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The Mesolithic bone industries of northeast Germany and their geo-archaeological background

  • geschrieben von Bernhard Gramsch
  • Untersuchungen und Materialien zur Steinzeit in Schleswig-Holstein
  • Band: 10
  • 1. Auflage
  • 29,7 x 21,5 cm
  • 408 Seiten
  • Erscheinungsdatum: 31.03.2020
  • doi: 10.23797/9783529018619-6

Die Reihe wird herausgegeben vom Museum für Archäologie Schloss Gottorf und vom Zentrum für Baltische und Skandinavische Archäologie (ZBSA) in der Stiftung Schleswig-Holsteinische Landesmuseen Schloss Gottorf, Schleswig.

chapter 6 (pp. 193–201)

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Artikelnummer: 978-3-529-01861-9

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chapter 1 (pp. 15–111)

Re-evaluation of the site Hohen Viecheln 1

chapter 2 (pp. 113–126)

Radiocarbon dating bone and antler artefacts from Mesolithic Hohen Viecheln (Mecklenburg-Western Pomerania, Germany)

chapter 3 (pp. 127–162)

The osseous technology of Hohen Viecheln: A Maglemosian idiosyncrasy?

chapter 4 (pp. 163–177)

An evaluation of the antler headdress evidence from Hohen Viecheln

chapter 5 (pp. 179–192)

Nordic Visits to Hohen Viecheln, Mecklenburg

chapter 7 (pp. 203–238)

Early Mesolithic bone points from Schleswig-Holstein

chapter 8 (pp. 239–254)

Early Mesolithic hunting strategies for red deer, roe deer and wild boar at Friesack 4, a three-stage Preboreal and Boreal site in northern Germany

chapter 9 (pp. 255–262)

Lost at the bottom of the lake. Early and Middle Mesolithic leister points found in the bog Rönneholms Mosse, southern Sweden

chapter 10 (pp. 263–287)

Points of bone and antler from the Late Mesolithic settlement in Motala, eastern central Sweden

chapter 11 (pp. 289–303)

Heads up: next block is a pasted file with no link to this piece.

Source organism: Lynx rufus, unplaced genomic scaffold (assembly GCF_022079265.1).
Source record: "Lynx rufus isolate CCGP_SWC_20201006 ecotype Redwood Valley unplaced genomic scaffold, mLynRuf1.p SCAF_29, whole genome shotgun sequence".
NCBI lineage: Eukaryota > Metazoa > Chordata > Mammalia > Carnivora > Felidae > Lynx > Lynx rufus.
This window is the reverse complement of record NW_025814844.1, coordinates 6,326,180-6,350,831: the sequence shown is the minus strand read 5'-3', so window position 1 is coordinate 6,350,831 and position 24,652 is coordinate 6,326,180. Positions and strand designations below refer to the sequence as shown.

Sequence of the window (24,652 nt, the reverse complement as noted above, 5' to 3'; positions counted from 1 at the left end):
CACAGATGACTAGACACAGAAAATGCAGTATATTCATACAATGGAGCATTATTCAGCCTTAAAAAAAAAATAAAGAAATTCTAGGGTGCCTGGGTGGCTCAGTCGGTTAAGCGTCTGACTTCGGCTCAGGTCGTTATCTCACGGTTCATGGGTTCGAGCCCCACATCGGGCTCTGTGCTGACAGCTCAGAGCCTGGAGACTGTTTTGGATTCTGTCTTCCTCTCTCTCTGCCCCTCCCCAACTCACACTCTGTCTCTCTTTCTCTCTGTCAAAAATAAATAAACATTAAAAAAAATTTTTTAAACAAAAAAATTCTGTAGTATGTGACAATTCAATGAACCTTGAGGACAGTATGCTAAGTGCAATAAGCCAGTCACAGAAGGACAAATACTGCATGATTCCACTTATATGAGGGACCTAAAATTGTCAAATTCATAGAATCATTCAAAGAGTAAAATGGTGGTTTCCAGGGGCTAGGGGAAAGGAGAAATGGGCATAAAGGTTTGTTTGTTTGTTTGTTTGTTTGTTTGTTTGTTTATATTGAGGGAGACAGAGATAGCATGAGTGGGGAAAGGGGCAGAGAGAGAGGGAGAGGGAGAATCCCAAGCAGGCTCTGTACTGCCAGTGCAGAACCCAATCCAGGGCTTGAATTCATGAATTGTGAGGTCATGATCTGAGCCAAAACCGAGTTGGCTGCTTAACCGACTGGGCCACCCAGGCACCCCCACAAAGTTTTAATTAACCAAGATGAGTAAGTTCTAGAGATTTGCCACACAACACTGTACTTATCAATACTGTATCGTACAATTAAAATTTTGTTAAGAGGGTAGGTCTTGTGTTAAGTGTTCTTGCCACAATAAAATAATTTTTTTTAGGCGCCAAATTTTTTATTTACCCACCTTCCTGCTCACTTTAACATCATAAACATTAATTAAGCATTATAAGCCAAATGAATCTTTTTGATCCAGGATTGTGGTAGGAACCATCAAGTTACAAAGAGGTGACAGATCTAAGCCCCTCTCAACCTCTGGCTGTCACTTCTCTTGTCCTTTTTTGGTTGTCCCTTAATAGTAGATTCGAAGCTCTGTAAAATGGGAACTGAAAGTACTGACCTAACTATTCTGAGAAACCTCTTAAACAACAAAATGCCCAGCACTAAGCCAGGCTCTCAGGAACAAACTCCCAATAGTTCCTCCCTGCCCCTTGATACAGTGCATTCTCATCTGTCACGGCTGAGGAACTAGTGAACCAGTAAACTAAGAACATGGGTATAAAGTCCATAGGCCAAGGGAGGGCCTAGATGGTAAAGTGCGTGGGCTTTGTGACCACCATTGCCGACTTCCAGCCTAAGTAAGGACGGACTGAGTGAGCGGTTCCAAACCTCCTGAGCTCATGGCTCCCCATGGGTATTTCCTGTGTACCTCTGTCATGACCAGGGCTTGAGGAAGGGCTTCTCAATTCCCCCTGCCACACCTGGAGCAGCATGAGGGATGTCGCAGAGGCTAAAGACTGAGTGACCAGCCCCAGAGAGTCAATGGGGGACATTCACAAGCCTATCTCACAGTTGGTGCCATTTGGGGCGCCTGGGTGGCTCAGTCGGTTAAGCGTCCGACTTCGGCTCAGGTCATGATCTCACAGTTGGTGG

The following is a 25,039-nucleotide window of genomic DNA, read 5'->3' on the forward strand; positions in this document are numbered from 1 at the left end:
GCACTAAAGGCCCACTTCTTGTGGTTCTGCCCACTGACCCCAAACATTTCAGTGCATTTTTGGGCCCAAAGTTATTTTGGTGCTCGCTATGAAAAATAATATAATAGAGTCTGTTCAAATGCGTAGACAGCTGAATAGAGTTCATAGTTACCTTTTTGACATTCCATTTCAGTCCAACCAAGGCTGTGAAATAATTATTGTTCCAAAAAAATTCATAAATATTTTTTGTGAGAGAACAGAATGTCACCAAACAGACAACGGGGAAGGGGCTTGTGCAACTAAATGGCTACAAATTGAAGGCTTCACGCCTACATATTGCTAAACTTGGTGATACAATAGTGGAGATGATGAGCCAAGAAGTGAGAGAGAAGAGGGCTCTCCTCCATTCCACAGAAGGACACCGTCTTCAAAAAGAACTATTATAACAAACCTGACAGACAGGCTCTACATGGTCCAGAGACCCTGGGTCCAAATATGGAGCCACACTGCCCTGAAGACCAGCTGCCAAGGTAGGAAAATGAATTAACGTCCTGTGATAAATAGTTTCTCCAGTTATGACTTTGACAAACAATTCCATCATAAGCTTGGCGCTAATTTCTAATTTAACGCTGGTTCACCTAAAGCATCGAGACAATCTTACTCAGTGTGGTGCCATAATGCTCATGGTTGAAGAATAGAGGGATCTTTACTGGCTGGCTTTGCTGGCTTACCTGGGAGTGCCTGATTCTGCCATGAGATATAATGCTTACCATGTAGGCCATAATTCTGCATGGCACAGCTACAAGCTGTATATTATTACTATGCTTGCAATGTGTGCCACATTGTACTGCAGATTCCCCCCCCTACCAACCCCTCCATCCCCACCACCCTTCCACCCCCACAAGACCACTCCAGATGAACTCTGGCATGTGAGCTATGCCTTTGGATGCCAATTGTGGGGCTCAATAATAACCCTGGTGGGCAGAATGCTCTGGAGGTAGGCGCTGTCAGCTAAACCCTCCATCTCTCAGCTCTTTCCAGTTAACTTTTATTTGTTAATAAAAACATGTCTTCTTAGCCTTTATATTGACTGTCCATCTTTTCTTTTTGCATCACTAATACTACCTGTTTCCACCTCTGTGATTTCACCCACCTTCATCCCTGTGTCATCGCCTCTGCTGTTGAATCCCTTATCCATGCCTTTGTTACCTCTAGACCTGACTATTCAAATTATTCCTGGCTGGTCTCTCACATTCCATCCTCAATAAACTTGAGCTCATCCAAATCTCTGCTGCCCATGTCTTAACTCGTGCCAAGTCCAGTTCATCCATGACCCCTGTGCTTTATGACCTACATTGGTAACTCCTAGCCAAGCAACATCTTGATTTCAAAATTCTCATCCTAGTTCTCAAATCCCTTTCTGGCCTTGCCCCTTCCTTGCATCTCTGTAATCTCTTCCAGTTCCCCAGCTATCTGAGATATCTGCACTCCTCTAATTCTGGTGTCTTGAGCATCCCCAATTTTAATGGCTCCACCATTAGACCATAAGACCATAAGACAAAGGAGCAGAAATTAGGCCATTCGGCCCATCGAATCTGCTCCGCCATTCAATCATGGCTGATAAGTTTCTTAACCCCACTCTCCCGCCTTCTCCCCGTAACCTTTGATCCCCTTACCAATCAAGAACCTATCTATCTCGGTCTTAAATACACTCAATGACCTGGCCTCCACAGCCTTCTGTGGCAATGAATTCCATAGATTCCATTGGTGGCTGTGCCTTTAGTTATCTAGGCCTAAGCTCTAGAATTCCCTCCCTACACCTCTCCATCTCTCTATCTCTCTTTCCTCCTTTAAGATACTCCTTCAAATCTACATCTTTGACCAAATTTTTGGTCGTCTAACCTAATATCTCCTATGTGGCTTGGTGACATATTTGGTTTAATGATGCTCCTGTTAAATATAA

The Early Mesolithic fisheries of southern Scandinavia

chapter 12 (pp. 305–318)

The Early Mesolithic bone and antler industry in Latvia, eastern Baltic

chapter 13 (pp. 319–339)

Early Mesolithic barbed bone points in the Volga-Oka interfluve

chapter 14 (pp. 341–365)

Bone and antler projectile points from the Meso-Neolithic site Zamostje 2, Moscow region, Russia

chapter 15 (pp. 367–382)

Early Mesolithic bone projectile points of the Urals

chapter 16 (pp. 383–404)

Hunting beneath the waves. Bone and antler points from North Sea Doggerland off the Dutch coast

chapter 17 (pp. 419–432)

Understanding the bone and antler assemblages from Star Carr

chapter 18 (pp. 405–418)

Excavations at Star Carr: past and present

Open Access


In Mesolithic times, weapons, tools and instruments made of animal bones, antlers, and teeth will have been
a normal and extensive part of man-made human equipment. Numerous Mesolithic bone artefacts have
been accidentally found or dredged out from organic sediments in northeast Germany. There are more than
550 bone points and around 70 other bone tools from 71 find spots from bogs and wetlands. It is the same
with some excavations: extraordinary numbers of Mesolithic bone artefacts came to light at Hohen Viecheln
in Mecklenburg and at sites Friesack 4 and Friesack 27 in Brandenburg. Since the excavation of many Mesolithic
sites everywhere in Northern Europe it has been very clear that implements and tools made of animal
bones were an essential part of human equipment. Animal bones were a ‘hard’ material, but still softer and
better workable than stone and silex, they were also different from wood. Therefore this raw material could
be used for producing objects with more or less hard ‘demands’: spear- and arrowheads, daggers, knives,
fishhooks, objects with a cutting edge, objects with a shaft hole, awls, chisels, ornaments, and others. The
abundance of Mesolithic bone objects in northeast Germany is in some respect the result of the specific geological
and geomorphological situation induced after the Weichselian glaciation of the region. There are four
ice-marginal valleys with side-channels crossing the country as depressions filled now mostly with humic/
wet sediments. Additionally there are many lakes and bogs with organic sediments along the shores, also
with many swampy areas. The ancient organic objects in these sediments are mostly preserved, even after
some periods of cultivation in the last three centuries. Such geomorphological conditions seem to have been
very favourable for the preservation of Mesolithic bone and antler relics.

Gramsch, B.: The Mesolithic bone industries of northeast Germany and their geo-archaeological background, in: Gross et al. (edd.), Working at The Sharp End at Hohen Viecheln, Untersuchungen und Materialien zur Steinzeit in Schleswig-Holstein und im Ostseeraum, Vol. 10, pp. 193–201, DOI: 10.23797/9783529018619-6.